by Don Freeman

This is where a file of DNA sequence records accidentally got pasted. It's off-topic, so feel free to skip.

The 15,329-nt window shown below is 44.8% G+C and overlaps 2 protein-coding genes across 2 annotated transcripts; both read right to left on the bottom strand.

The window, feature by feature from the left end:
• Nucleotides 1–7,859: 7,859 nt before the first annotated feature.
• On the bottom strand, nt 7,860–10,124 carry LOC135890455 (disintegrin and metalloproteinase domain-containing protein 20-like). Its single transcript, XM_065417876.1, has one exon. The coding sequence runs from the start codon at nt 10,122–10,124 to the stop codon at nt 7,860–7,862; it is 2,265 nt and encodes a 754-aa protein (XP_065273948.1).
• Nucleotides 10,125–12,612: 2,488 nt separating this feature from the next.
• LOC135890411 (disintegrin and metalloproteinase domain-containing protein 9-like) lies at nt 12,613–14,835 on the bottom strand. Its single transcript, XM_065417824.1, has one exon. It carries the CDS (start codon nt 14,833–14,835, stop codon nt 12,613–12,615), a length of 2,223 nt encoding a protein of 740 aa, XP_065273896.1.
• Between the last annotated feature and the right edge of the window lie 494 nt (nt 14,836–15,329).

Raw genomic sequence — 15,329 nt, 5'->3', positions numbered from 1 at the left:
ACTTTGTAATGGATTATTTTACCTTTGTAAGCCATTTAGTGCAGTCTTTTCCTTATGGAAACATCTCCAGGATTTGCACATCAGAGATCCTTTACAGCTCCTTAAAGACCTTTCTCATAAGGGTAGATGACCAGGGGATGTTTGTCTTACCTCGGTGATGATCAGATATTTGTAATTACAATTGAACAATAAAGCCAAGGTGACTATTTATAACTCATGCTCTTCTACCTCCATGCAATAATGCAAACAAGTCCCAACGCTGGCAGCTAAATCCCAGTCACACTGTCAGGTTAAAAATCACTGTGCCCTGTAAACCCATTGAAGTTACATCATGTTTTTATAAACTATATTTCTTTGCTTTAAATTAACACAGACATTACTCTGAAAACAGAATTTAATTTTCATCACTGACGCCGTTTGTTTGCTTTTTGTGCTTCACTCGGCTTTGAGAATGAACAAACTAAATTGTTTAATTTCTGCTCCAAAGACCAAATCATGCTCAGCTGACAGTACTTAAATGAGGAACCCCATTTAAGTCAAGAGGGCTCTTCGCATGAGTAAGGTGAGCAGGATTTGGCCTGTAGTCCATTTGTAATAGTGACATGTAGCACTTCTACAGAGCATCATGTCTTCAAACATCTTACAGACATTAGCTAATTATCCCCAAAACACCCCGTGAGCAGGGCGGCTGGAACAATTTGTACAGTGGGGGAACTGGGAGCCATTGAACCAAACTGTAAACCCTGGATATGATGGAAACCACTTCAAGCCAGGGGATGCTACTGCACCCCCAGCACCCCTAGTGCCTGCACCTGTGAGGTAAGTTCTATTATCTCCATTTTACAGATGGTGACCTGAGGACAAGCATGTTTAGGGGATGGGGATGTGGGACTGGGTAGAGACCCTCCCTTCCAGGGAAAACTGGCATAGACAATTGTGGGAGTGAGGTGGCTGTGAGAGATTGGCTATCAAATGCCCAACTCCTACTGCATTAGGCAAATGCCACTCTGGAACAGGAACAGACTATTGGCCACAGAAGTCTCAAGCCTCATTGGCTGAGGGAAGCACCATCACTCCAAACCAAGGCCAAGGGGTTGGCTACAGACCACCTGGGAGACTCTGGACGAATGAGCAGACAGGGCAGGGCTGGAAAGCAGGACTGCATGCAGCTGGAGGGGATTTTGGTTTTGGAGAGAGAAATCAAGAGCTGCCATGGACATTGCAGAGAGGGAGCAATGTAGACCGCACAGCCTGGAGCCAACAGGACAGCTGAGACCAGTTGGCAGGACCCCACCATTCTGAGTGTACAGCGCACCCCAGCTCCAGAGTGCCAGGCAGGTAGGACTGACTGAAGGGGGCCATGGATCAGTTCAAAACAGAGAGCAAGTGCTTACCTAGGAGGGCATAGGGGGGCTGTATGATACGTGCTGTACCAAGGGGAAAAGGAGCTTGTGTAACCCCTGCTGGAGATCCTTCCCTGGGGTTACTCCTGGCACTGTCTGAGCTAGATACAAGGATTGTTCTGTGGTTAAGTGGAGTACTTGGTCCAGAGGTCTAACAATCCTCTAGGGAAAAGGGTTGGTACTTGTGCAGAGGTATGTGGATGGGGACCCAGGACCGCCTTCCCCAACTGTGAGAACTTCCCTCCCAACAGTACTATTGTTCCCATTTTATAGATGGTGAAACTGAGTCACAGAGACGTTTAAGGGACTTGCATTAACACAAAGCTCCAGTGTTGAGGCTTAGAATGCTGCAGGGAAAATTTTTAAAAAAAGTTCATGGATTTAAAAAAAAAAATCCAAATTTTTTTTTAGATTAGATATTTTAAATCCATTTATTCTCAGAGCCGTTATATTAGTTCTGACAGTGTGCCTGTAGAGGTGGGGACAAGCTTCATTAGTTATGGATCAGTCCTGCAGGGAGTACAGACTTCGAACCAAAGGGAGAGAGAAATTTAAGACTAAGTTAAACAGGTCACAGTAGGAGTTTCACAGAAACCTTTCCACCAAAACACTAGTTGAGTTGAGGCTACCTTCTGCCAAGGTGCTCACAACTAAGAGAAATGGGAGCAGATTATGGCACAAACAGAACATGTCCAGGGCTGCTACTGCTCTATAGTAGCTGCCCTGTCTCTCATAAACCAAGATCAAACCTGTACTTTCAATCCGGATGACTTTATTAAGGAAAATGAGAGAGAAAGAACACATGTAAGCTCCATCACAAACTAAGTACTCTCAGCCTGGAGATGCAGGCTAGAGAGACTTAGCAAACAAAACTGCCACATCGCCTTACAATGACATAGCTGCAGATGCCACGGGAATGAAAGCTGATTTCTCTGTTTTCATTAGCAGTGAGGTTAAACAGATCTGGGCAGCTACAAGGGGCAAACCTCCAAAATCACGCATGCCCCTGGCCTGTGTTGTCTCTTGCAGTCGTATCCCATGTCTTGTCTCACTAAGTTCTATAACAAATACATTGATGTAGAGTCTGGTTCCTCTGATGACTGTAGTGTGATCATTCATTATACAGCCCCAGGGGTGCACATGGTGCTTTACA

Do you remember Don Freeman from your youth? I really loved Corduroy with his missing button. So when this came in the mail from Drawn & Quarterly, I was super excited. I wasn’t aware that Don did work like this- “pre-modern-era graphic novels”. Don originally self-published this book himself. It’s about a man, Floyd W. Skitzafroid, who splits in half, literally, and becomes two men. One of them goes to work in an office and the other is an artist. The artist paints a picture of a naked lady with grapes and sells it to a gallery. The office man has a terrible day surrounded by paperwork and a screaming boss. The two men meet back up at the end of the day to become one again and go home to his wife. The man is shocked to find out his wife has purchased his painting at 8 times the price. (She doesn’t know he made it. He can’t tell her obviously because it was a naked lady painting.) He is very upset and goes to bed angry but then wakes up with a brilliant idea to combine his two selves and start an art gallery himself. The end. A happy end. This book is told through all drawings, no words. The illustrations are really really loose, almost like quick ink sketches. The back of the book has an nice short afterward from Dave Kiersh about Don’s life. This year is apparently the centennial of Don’s birth. Get a copy of this small hardcover here.


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